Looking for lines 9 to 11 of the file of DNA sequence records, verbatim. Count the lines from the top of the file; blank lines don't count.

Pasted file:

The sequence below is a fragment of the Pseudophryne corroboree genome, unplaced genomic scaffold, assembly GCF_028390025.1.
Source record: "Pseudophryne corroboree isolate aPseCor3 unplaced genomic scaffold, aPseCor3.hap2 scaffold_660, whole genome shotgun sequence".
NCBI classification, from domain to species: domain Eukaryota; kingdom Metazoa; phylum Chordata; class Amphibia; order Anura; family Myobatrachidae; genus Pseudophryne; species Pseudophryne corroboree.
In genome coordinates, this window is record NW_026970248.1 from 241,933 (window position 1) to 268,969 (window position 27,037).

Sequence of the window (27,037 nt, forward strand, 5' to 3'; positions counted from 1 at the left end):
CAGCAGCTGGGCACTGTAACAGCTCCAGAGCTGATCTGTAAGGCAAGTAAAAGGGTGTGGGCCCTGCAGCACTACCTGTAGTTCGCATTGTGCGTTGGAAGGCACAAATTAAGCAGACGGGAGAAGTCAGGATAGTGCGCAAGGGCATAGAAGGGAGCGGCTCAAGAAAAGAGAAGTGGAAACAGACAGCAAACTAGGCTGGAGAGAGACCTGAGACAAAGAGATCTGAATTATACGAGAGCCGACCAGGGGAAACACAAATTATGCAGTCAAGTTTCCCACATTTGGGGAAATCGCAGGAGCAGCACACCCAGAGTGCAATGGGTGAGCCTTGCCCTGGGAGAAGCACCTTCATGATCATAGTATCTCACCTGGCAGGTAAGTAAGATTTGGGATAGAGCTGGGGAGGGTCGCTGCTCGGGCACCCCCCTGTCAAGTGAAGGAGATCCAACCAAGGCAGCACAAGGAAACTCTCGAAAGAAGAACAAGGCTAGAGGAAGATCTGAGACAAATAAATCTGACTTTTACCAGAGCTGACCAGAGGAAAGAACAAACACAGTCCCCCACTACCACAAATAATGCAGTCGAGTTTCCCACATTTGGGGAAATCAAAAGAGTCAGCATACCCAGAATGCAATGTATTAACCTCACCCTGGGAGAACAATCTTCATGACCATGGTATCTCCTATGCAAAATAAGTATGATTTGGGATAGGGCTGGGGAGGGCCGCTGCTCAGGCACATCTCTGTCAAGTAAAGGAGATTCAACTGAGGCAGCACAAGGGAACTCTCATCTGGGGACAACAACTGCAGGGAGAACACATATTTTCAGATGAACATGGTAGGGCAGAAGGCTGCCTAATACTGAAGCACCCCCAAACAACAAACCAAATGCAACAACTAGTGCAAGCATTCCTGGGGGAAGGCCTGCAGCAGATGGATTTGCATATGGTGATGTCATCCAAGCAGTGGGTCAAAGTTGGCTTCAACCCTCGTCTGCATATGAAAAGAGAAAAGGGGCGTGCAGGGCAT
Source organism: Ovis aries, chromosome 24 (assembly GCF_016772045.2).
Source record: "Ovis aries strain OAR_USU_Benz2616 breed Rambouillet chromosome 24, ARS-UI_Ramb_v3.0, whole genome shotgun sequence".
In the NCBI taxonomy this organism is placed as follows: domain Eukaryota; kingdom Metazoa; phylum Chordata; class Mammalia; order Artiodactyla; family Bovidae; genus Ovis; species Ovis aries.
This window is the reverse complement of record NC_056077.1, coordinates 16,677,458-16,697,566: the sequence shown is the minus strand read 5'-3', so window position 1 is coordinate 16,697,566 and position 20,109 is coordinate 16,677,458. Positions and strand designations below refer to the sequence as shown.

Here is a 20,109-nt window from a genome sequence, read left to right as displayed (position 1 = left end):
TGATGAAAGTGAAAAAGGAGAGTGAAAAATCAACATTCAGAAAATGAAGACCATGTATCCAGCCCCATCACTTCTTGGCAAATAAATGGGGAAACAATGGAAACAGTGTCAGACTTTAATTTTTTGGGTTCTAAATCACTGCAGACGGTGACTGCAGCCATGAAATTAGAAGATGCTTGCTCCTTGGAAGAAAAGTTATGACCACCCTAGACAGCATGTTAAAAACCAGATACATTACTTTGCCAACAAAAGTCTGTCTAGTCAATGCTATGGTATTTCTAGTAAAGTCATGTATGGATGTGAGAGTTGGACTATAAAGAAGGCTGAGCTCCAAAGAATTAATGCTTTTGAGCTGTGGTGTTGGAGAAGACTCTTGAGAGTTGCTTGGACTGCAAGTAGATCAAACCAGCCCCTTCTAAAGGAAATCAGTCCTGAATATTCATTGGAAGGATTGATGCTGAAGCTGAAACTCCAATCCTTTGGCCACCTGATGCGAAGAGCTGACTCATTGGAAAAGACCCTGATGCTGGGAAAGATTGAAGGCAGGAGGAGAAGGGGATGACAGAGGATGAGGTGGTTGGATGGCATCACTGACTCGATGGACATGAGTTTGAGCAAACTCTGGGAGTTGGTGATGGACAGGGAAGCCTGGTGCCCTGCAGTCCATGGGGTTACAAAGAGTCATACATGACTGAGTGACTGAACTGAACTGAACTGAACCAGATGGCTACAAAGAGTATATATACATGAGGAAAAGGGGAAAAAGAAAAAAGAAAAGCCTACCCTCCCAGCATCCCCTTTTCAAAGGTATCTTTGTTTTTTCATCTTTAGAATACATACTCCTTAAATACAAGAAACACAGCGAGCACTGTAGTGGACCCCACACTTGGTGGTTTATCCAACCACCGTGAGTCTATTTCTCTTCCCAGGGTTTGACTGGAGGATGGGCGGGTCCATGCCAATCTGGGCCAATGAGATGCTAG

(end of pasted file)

In the NCBI taxonomy this organism is placed as follows: domain Eukaryota; kingdom Metazoa; phylum Chordata; class Mammalia; order Artiodactyla; family Bovidae; genus Ovis; species Ovis aries.
This window is the reverse complement of record NC_056077.1, coordinates 16,677,458-16,697,566: the sequence shown is the minus strand read 5'-3', so window position 1 is coordinate 16,697,566 and position 20,109 is coordinate 16,677,458. Positions and strand designations below refer to the sequence as shown.

Here is a 20,109-nt window from a genome sequence, read left to right as displayed (position 1 = left end):